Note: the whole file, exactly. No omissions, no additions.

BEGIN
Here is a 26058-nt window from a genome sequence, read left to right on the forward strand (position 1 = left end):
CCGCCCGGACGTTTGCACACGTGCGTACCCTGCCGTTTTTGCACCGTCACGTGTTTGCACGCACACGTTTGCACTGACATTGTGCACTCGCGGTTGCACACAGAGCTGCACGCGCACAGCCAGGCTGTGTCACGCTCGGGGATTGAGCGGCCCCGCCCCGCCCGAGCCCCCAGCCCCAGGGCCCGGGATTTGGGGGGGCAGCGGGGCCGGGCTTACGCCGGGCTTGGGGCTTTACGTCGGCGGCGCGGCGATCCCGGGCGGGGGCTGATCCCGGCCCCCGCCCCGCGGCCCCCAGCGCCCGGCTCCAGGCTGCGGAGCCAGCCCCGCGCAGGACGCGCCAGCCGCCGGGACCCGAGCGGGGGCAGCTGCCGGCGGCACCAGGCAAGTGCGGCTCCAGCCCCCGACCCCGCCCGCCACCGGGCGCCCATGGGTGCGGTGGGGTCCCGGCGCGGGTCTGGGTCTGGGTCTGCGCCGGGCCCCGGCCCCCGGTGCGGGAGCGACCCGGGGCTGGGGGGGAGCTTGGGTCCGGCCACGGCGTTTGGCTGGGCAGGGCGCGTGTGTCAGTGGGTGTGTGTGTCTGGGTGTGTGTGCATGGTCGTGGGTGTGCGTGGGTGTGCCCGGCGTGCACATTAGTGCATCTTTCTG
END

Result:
Here is a 26058-nt window from a genome sequence, read left to right on the forward strand (position 1 = left end):
CCGCCCGGACGTTTGCACACGTGCGTACCCTGCCGTTTTTGCACCGTCACGTGTTTGCACGCACACGTTTGCACTGACATTGTGCACTCGCGGTTGCACACAGAGCTGCACGCGCACAGCCAGGCTGTGTCACGCTCGGGGATTGAGCGGCCCCGCCCCGCCCGAGCCCCCAGCCCCAGGGCCCGGGATTTGGGGGGGCAGCGGGGCCGGGCTTACGCCGGGCTTGGGGCTTTACGTCGGCGGCGCGGCGATCCCGGGCGGGGGCTGATCCCGGCCCCCGCCCCGCGGCCCCCAGCGCCCGGCTCCAGGCTGCGGAGCCAGCCCCGCGCAGGACGCGCCAGCCGCCGGGACCCGAGCGGGGGCAGCTGCCGGCGGCACCAGGCAAGTGCGGCTCCAGCCCCCGACCCCGCCCGCCACCGGGCGCCCATGGGTGCGGTGGGGTCCCGGCGCGGGTCTGGGTCTGGGTCTGCGCCGGGCCCCGGCCCCCGGTGCGGGAGCGACCCGGGGCTGGGGGGGAGCTTGGGTCCGGCCACGGCGTTTGGCTGGGCAGGGCGCGTGTGTCAGTGGGTGTGTGTGTCTGGGTGTGTGTGCATGGTCGTGGGTGTGCGTGGGTGTGCCCGGCGTGCACATTAGTGCATCTTTCTG